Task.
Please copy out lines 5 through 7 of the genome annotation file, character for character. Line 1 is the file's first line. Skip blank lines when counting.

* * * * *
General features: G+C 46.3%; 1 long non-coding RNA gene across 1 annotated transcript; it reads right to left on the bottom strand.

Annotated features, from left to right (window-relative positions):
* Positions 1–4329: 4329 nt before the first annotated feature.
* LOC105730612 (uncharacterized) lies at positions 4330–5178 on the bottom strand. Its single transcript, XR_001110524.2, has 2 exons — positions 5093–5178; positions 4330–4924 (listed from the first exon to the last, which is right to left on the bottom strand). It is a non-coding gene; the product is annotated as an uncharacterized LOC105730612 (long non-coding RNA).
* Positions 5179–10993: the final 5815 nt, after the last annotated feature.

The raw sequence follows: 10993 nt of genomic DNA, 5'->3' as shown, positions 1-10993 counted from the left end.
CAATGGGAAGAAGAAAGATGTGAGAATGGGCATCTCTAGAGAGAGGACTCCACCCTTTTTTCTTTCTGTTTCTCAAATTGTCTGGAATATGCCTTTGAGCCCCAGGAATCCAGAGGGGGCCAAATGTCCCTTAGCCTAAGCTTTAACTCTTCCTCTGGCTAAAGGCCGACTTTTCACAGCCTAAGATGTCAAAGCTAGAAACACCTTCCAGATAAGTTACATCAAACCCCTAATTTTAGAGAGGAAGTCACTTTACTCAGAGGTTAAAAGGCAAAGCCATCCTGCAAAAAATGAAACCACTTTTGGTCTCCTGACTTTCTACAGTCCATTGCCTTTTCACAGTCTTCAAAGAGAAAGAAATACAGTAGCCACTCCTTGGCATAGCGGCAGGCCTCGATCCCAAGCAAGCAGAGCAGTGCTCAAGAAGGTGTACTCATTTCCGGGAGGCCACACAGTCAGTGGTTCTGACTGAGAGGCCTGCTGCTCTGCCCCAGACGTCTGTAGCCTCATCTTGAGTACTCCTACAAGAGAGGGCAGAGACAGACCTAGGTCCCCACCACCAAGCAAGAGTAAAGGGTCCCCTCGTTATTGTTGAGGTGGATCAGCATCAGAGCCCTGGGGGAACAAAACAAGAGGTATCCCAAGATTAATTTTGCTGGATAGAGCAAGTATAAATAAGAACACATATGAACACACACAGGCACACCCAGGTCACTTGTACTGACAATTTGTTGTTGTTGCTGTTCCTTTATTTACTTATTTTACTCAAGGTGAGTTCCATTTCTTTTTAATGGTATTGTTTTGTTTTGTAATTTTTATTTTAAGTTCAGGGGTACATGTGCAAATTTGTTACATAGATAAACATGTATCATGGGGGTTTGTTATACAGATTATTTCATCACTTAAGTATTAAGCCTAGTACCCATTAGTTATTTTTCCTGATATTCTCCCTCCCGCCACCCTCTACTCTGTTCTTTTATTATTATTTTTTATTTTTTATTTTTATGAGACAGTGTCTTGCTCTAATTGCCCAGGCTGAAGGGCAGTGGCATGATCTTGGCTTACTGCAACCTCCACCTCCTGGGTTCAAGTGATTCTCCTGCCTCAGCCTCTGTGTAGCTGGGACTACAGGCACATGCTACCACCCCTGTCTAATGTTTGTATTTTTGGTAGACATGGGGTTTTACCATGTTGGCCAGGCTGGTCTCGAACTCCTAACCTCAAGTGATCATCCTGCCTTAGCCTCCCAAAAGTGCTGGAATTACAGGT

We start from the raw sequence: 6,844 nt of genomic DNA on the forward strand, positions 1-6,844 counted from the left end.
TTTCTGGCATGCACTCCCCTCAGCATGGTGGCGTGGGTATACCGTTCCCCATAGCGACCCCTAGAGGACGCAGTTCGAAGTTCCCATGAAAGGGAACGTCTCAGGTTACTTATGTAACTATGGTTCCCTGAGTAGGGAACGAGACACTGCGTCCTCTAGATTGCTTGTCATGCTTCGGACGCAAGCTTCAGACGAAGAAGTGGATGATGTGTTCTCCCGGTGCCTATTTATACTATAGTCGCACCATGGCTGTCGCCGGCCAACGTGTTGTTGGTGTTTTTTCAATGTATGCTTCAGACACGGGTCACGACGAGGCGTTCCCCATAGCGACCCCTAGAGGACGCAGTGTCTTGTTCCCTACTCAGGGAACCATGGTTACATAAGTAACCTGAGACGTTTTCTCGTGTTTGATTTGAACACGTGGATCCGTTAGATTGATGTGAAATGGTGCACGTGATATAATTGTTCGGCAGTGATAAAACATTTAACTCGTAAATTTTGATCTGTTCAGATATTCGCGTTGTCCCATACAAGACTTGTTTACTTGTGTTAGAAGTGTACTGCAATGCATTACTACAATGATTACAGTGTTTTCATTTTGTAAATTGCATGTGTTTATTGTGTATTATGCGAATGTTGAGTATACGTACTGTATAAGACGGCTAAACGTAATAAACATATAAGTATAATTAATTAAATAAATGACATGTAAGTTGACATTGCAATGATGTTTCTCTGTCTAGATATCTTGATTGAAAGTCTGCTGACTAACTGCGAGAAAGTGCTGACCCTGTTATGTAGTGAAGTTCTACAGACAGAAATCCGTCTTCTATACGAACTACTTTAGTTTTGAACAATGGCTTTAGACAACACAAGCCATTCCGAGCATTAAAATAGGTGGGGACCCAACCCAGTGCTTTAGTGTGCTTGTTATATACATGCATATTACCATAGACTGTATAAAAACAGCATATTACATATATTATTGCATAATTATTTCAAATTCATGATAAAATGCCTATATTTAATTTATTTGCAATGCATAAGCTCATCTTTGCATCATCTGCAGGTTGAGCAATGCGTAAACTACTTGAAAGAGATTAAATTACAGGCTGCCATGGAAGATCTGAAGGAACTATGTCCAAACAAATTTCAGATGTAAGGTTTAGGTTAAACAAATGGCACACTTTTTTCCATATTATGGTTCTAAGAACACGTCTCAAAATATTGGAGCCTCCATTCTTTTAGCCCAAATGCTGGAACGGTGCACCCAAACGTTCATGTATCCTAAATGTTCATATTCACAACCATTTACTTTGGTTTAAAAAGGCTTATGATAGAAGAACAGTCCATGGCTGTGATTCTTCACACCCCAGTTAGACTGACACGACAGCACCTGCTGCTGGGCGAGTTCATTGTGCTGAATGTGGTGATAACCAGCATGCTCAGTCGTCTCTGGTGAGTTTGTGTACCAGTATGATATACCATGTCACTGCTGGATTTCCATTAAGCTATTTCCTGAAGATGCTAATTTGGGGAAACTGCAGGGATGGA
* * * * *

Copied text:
* Positions 5179–10993: the final 5815 nt, after the last annotated feature.

The raw sequence follows: 10993 nt of genomic DNA, 5'->3' as shown, positions 1-10993 counted from the left end.
CAATGGGAAGAAGAAAGATGTGAGAATGGGCATCTCTAGAGAGAGGACTCCACCCTTTTTTCTTTCTGTTTCTCAAATTGTCTGGAATATGCCTTTGAGCCCCAGGAATCCAGAGGGGGCCAAATGTCCCTTAGCCTAAGCTTTAACTCTTCCTCTGGCTAAAGGCCGACTTTTCACAGCCTAAGATGTCAAAGCTAGAAACACCTTCCAGATAAGTTACATCAAACCCCTAATTTTAGAGAGGAAGTCACTTTACTCAGAGGTTAAAAGGCAAAGCCATCCTGCAAAAAATGAAACCACTTTTGGTCTCCTGACTTTCTACAGTCCATTGCCTTTTCACAGTCTTCAAAGAGAAAGAAATACAGTAGCCACTCCTTGGCATAGCGGCAGGCCTCGATCCCAAGCAAGCAGAGCAGTGCTCAAGAAGGTGTACTCATTTCCGGGAGGCCACACAGTCAGTGGTTCTGACTGAGAGGCCTGCTGCTCTGCCCCAGACGTCTGTAGCCTCATCTTGAGTACTCCTACAAGAGAGGGCAGAGACAGACCTAGGTCCCCACCACCAAGCAAGAGTAAAGGGTCCCCTCGTTATTGTTGAGGTGGATCAGCATCAGAGCCCTGGGGGAACAAAACAAGAGGTATCCCAAGATTAATTTTGCTGGATAGAGCAAGTATAAATAAGAACACATATGAACACACACAGGCACACCCAGGTCACTTGTACTGACAATTTGTTGTTGTTGCTGTTCCTTTATTTACTTATTTTACTCAAGGTGAGTTCCATTTCTTTTTAATGGTATTGTTTTGTTTTGTAATTTTTATTTTAAGTTCAGGGGTACATGTGCAAATTTGTTACATAGATAAACATGTATCATGGGGGTTTGTTATACAGATTATTTCATCACTTAAGTATTAAGCCTAGTACCCATTAGTTATTTTTCCTGATATTCTCCCTCCCGCCACCCTCTACTCTGTTCTTTTATTATTATTTTTTATTTTTTATTTTTATGAGACAGTGTCTTGCTCTAATTGCCCAGGCTGAAGGGCAGTGGCATGATCTTGGCTTACTGCAACCTCCACCTCCTGGGTTCAAGTGATTCTCCTGCCTCAGCCTCTGTGTAGCTGGGACTACAGGCACATGCTACCACCCCTGTCTAATGTTTGTATTTTTGGTAGACATGGGGTTTTACCATGTTGGCCAGGCTGGTCTCGAACTCCTAACCTCAAGTGATCATCCTGCCTTAGCCTCCCAAAAGTGCTGGAATTACAGGT